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How Linda Hirshman got me back to work

By Sharol Gauthier

I know what you're thinking. In fact, I can almost hear you groaning. What more can possibly be said about Linda Hirshman? Like many stay-at-home mothers, when I first read Hirshman's article in The American Prospect (hard copy, delivered to my door), I was apoplectic. I had to have written one of the first letters to the Prospect arguing every point. I wrote a longer rebuttal and sent it along with my unpublished letter to MMO. Around the house, in the car, to my husband and friends, I griped and moaned for days about Hirshman's arguments. I watched her on the Colbert Report and the morning talk shows. I read her Washington Post Op-ed piece. I read blogs. I sat in the big box bookstore reading her manifesto because I didn't want to pay money for it. I thought about it, fumed about it, debated it… until a really unexpected thing happened.

I began to think about going back to work.

Okay, it wasn't as if I hadn't already spent excruciating hours pondering my dependent state, worrying about my 8-year hiatus from work. I worried that my daughters would grow up thinking that moms didn't hold "real jobs". I worried about what I wanted to do, what there was to do, what I could do. I worried that I was no longer qualified to "do" anything at all.

But something different was settling in. My mindset was changing. I had a creeping sense that through all the angry and polemical fluff, the stuff designed to spark a furor, I might be agreeing with Hirshman on some deep level. On Colbert, Hirshman was incredibly civil. She had a point…more than one. I found myself agreeing with her (maybe even liking her). She wasn't personally attacking me and my family; she suddenly sounded moderate: "I want them to want what's right," she said. About work and family: "I think they both matter." On raising children: "It should be a shared task."

Yes. I wanted a retirement account again. I wanted benefits and a paycheck. I wanted my own space and life; I had always wanted those things and had usually had them, so this wasn't a new insight. The new insight was about how much I had subordinated that desire. Somewhere out of sight a voice was telling me, listen.

So I am a professional again. It happened pretty damn fast too, if I do say so myself. I worried a lot about getting back into the workforce. That's what everyone wants us to worry about. I'm definitely not the elite executive Hirshman wants me to be and my salary is a shadow of what it would be if I had never left the workforce. Neither am I an ivy-league educated woman, although I do have an ivy-league educated spouse. But my MA worked for me (mea culpa: the humanities). The paycheck is paltry by Hirshman's standards and definitely paltry compared to my husband's. But my health benefits are so much better than his that the kids "came with me," as they say. I've got great life insurance, and dental benefits: we're so used to living on one salary that I can max my retirement.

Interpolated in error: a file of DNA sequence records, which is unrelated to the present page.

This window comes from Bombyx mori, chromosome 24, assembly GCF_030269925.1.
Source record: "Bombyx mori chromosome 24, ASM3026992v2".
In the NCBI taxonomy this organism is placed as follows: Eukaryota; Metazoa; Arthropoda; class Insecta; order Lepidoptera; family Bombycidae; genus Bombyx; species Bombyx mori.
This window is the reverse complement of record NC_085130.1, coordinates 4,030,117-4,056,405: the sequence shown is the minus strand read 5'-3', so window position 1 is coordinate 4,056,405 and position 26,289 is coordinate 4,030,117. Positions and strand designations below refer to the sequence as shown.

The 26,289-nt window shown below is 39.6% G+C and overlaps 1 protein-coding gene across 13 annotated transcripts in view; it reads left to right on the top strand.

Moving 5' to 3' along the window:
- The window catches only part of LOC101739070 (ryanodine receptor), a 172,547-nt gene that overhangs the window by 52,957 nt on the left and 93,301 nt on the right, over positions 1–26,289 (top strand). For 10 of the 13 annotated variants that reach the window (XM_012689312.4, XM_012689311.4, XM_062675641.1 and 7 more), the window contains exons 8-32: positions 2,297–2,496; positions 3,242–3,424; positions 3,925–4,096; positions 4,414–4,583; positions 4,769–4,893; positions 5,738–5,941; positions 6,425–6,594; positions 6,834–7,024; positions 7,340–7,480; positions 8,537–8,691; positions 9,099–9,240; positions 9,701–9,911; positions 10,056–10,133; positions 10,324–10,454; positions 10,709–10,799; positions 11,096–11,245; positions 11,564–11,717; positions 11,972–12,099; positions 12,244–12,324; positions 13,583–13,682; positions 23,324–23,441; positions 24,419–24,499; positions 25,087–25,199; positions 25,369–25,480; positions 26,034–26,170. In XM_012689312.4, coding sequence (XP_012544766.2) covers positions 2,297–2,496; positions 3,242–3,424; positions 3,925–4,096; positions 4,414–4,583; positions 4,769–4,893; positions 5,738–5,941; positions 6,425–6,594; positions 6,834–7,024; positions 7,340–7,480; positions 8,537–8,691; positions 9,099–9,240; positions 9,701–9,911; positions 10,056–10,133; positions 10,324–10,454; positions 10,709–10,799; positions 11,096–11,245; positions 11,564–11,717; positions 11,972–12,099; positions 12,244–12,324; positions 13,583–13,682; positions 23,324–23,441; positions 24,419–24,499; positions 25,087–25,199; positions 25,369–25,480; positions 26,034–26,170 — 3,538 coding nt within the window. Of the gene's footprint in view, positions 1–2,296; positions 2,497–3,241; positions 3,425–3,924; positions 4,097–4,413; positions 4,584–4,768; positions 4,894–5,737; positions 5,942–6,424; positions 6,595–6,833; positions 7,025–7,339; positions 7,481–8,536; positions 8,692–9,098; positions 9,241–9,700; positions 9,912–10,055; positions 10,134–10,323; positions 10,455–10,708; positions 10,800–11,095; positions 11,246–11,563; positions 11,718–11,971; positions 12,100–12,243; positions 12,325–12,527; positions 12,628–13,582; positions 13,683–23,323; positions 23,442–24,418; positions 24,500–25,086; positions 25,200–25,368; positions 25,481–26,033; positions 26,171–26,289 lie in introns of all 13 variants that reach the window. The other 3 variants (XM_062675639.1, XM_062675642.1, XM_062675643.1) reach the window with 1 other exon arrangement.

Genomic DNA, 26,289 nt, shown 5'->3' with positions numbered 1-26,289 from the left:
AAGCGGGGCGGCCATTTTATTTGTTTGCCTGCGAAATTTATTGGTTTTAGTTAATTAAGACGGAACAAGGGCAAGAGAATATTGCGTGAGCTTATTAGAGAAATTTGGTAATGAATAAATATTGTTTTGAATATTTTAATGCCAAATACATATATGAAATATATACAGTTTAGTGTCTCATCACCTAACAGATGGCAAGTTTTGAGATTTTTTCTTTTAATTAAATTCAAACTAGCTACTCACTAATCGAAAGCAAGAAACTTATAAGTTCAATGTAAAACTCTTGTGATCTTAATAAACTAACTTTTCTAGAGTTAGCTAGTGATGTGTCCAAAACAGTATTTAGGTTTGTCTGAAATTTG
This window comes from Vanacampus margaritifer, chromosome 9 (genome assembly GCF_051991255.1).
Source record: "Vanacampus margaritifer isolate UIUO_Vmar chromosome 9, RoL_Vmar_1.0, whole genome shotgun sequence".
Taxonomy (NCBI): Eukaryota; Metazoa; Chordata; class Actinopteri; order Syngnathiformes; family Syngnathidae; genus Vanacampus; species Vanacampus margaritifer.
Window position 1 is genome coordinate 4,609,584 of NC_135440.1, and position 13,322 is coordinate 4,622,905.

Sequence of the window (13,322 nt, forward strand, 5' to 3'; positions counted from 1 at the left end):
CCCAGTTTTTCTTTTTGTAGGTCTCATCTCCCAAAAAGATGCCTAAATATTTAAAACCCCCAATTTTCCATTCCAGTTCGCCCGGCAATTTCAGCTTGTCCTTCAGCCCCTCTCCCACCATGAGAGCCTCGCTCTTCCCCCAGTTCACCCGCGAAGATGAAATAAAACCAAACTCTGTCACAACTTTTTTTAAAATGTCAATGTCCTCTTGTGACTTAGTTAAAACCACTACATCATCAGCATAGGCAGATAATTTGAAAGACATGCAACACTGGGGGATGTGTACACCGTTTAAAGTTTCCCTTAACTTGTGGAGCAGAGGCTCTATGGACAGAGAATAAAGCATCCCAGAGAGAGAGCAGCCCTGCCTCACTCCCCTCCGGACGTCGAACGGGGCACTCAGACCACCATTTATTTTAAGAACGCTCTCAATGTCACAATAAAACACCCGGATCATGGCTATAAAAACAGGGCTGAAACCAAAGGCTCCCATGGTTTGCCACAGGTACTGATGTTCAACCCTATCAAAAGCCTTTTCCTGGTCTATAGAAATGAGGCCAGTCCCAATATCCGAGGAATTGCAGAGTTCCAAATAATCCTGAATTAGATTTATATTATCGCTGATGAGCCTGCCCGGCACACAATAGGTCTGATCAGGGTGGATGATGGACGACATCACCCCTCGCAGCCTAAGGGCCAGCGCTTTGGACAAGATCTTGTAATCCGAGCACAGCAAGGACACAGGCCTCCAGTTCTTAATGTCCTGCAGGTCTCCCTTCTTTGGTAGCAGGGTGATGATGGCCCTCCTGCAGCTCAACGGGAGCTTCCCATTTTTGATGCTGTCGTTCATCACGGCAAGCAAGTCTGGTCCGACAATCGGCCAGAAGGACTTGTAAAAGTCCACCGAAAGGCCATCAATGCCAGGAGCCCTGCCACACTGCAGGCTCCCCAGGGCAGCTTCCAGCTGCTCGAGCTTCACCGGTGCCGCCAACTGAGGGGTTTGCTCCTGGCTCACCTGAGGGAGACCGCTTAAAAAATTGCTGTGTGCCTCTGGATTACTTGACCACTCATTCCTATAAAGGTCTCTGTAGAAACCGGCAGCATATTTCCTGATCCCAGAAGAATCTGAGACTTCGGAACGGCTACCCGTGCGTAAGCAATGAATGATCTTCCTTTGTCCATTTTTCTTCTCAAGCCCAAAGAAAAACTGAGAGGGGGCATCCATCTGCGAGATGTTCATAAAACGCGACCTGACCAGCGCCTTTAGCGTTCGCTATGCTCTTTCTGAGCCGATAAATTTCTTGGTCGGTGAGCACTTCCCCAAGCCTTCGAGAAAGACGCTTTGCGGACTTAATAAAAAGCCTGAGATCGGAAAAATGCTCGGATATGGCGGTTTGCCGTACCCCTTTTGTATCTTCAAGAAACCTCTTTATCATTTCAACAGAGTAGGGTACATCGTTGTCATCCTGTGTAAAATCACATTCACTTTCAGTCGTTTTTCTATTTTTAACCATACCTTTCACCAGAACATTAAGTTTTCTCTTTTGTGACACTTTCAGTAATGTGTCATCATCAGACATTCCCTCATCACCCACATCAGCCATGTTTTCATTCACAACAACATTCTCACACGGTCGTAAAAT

Maybe it's necessary these days to be highly polemical to affect small changes. The din of the media is so overwhelming and so constant that only another din can cause real change. I don't agree with everything Hirshman said. I'm not convinced that elite women lead the rest of society in quite the way she believes. And I truly believe that opting out might be a reactionary response to some complex social factors.

Certainly young women of my generation remember what it was like to be young and missing their constantly working, stressed out parents. So opting out is likely more of a backlash than a result of sexist brainwashing of women on a large scale. In fact, I disagree with many of Hirshman's arguments. But there it is -- this one, unshakable fact: she changed the way I think about myself and my life.

Maybe I was in a position to be changed. Would I have been open to Hirshman's arguments if I was still nursing a 6 month old? Probably not. And that's where Hirshman and I part ways. I'm glad I did it. I'm glad I opted out for 8 years. I'd do it again. I see all around me successful women who stayed home for 10 years to raise young kids and still went back to work and ended up with highly successful careers.

I'm also glad I'm back. I'm glad Hirshman kicked me in the rear and got me thinking about seriously going back to go back to work. Oh, and by the way… it's hard. It's really, really hard.

mmo : march 2007

Sharol Gauthier received her MA in English from the University of Sussex in England. Prior to “opting out” she worked as a writer for an educational association and an English teacher at an all-girls college prep school. She has happily gone back to work as an academic counselor and instructor for the Opportunity Network at USC Upstate.
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